Actual malice - Wikipedia

Actual malice in United States law is a legal requirement imposed upon public officials or public figures when they file suit for libel (defamatory printed communications). Compared to other individuals who are less well known to the general public, public officials and public figures are held to a higher standard for what they must prove before they may succeed in a defamation lawsuit.[1]


This term was adopted by the Supreme Court in its landmark 1964 ruling in New York Times Co. v. Sullivan,[2] in which the Warren Court held that:

The constitutional guarantees require, we think, a Federal rule that prohibits a public official from recovering damages for a defamatory falsehood relating to his official conduct unless he proves that the statement was made with 'actual malice'—that is, with knowledge that it was false or with reckless disregard of whether it was false or not.

Although defined within the context of a media defendant, the rule requiring proof of actual malice applies to all defendants including individuals.[citation needed] The standard can make it very difficult to prevail in a defamation case, even when allegations made against a public figure are unfair or are proved to be false.

Rather than being newly invented for the case, the term was a term from existing libel law. In many jurisdictions, proof of "actual malice" was required for punitive damages to be awarded or for other increased penalties. For example, Times v. Sullivan examined an existing Alabama statute that required proof of actual malice before an award of punitive damages would be permitted.[2] Since proof of the writer's malicious intentions is hard to ascertain, proof that the writer knowingly published a falsehood was generally accepted as proof of malice, under the assumption that only a malicious person would knowingly publish a falsehood. In Sullivan, the Supreme Court adopted the term and gave it constitutional significance and defined it in terms of the proof that was usual.[3]

Proof of malice[edit]

Actual malice is different from common law malice, a term that indicates spite or ill will. It may also differ from malice as defined in state libel law, as reflected in the 1983 case of Carol Burnett v. National Enquirer, Inc., although states may not define a lower threshold for defamation claims than that required by the First Amendment.[4]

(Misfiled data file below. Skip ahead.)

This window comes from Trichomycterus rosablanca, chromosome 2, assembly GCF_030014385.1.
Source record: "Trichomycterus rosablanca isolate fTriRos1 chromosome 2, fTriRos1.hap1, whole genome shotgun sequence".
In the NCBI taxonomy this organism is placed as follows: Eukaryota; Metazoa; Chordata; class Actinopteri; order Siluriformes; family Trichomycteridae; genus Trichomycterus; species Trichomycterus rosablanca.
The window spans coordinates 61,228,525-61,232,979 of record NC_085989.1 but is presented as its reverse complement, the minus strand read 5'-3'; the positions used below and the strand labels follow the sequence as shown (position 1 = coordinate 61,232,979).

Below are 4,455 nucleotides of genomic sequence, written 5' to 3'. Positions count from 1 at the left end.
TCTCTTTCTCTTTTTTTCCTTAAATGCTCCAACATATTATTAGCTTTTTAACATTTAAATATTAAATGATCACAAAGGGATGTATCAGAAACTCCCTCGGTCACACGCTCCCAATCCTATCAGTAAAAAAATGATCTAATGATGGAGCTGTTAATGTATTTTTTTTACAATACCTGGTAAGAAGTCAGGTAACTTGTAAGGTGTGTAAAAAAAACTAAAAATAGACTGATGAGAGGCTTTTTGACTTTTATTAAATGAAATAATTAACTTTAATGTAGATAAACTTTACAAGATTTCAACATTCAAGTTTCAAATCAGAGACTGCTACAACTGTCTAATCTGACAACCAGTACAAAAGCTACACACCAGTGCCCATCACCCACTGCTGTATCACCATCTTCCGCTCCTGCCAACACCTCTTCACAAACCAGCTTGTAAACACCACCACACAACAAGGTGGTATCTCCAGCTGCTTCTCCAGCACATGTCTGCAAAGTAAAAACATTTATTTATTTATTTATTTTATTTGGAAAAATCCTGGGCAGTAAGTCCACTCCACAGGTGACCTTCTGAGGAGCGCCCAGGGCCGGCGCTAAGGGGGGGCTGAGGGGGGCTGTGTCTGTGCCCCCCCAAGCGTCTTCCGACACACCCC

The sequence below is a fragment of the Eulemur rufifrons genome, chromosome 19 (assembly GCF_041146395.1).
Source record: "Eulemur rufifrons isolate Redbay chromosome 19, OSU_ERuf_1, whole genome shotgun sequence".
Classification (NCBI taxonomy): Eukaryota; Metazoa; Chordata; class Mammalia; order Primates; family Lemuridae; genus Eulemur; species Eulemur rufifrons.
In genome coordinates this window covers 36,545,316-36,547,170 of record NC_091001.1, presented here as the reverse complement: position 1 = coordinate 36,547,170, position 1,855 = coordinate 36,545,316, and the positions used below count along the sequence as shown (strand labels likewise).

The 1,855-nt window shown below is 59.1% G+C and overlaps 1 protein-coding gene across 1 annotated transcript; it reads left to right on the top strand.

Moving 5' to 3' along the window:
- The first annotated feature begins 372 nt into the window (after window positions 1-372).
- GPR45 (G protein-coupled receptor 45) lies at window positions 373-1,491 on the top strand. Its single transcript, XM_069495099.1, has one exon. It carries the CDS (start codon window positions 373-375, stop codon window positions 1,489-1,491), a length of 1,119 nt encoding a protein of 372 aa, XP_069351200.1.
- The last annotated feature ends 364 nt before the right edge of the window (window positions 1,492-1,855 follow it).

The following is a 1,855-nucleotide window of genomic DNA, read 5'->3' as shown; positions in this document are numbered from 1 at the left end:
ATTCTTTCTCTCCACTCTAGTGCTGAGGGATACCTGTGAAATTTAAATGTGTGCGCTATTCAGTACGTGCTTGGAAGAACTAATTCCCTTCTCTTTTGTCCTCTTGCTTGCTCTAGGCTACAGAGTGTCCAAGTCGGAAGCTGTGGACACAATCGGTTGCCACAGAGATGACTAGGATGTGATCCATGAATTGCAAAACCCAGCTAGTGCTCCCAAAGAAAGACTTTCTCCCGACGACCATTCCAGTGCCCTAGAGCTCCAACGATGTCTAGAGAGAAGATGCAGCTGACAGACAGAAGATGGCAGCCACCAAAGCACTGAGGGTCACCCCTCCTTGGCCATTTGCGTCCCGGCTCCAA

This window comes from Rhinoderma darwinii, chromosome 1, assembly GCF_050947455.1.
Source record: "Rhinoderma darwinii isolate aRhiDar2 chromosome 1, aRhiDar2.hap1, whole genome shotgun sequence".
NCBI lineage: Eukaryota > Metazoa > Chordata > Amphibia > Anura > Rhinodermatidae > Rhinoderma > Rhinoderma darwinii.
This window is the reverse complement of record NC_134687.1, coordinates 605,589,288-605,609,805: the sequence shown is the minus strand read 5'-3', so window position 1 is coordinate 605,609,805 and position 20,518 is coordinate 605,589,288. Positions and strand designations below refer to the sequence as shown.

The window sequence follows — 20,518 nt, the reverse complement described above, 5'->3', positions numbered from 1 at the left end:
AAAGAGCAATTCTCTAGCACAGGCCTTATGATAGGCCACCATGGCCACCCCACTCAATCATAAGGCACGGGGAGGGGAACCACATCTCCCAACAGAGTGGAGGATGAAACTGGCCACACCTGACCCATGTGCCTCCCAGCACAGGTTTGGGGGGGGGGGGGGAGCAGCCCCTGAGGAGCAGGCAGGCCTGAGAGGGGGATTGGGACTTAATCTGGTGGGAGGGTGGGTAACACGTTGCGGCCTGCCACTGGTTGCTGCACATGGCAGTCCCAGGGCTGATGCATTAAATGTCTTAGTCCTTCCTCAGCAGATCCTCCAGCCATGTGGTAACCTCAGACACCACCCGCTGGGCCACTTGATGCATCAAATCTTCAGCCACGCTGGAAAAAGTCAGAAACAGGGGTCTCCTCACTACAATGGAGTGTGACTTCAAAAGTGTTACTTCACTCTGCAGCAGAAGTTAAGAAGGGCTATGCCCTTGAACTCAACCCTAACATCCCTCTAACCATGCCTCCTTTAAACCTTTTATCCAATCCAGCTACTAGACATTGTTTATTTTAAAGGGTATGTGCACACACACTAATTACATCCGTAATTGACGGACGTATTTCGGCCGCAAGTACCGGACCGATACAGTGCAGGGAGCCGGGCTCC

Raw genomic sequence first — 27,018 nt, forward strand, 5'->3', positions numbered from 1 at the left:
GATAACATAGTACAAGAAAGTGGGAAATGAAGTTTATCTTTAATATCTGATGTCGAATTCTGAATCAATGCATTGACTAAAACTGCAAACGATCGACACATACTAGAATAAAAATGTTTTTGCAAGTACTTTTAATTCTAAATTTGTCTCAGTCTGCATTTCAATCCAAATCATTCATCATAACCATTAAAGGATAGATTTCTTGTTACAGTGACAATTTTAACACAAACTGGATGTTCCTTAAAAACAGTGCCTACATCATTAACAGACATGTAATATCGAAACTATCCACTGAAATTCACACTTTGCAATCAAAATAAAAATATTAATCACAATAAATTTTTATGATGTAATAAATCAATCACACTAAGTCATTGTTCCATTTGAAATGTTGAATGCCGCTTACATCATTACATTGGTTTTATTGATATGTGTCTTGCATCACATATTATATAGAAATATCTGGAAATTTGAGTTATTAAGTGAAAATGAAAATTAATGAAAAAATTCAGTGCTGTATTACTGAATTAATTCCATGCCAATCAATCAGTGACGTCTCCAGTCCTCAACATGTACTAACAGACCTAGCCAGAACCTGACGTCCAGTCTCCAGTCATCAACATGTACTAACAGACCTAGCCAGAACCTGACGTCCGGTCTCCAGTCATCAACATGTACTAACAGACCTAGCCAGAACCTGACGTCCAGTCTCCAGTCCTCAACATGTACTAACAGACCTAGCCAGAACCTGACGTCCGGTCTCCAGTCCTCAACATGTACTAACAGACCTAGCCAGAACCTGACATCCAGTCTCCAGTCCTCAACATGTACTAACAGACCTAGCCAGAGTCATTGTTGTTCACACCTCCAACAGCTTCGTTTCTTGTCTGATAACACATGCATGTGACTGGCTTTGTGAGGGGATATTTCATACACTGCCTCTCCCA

The existence of actual malice may be shown in many ways, as long as the claim is properly supported by admissible evidence.[5] Malice may be proven through any competent evidence, either direct or circumstantial. All of the relevant circumstances surrounding the transaction may be shown, provided they are not too remote, including threats, other defamatory statements, subsequent statements made by the defendant, any circumstances that indicate the existence of rivalry, ill will, or hostility between the parties, and facts that tend to show a reckless disregard of the plaintiff's rights on the part of the defendant.[5]

See also[edit]


  1. ^ Walker, Eric (1993). "Defamation Law: Public Figures – Who Are They". Baylor Law Review. 45. Retrieved 11 December 2017.
  2. ^ a b "New York Times Co. v. Sullivan (1964), 376 U.S. 254, 11 L.Ed.2d 686, 84 S.Ct. 710". Google Scholar. Retrieved 11 December 2017.
  3. ^ Lewis, Anthony (1991). Make No Law: The Sullivan Case and the First Amendment. pp. 147, 148, 149, 151, 158 166–68, 172–73. ISBN 0-679-73939-4.
  4. ^ " Burnett v. National Enquirer, Inc. (1983) 144 Cal.App.3d 991, 193 Cal.Rptr. 206". Google Scholar. Retrieved 11 December 2017.
  5. ^ a b "Herbert v. Lando, 441 U.S. 153, 99 S.Ct. 1635, 60 L.Ed.2d 115 (1979)". Google Scholar. Retrieved 11 December 2017.